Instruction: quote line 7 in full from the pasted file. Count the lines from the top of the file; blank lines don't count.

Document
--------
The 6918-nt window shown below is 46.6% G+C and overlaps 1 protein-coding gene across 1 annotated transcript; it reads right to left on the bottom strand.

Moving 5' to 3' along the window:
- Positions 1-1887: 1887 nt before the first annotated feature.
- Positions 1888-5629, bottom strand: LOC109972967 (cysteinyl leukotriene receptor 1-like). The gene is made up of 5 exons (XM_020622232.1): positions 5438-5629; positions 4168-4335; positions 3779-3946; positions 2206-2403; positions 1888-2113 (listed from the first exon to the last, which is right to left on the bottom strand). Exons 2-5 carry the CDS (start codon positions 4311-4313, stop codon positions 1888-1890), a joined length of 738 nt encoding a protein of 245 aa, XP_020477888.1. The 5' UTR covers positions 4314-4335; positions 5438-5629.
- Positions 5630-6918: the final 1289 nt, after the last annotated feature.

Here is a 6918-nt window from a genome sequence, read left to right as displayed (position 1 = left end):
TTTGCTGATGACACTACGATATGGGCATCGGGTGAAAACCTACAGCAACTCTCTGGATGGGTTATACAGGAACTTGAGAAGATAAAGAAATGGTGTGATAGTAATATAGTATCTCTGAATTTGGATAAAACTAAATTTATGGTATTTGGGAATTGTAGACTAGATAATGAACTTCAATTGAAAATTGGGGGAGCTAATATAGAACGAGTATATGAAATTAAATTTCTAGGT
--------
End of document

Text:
TTTGCTGATGACACTACGATATGGGCATCGGGTGAAAACCTACAGCAACTCTCTGGATGGGTTATACAGGAACTTGAGAAGATAAAGAAATGGTGTGATAGTAATATAGTATCTCTGAATTTGGATAAAACTAAATTTATGGTATTTGGGAATTGTAGACTAGATAATGAACTTCAATTGAAAATTGGGGGAGCTAATATAGAACGAGTATATGAAATTAAATTTCTAGGT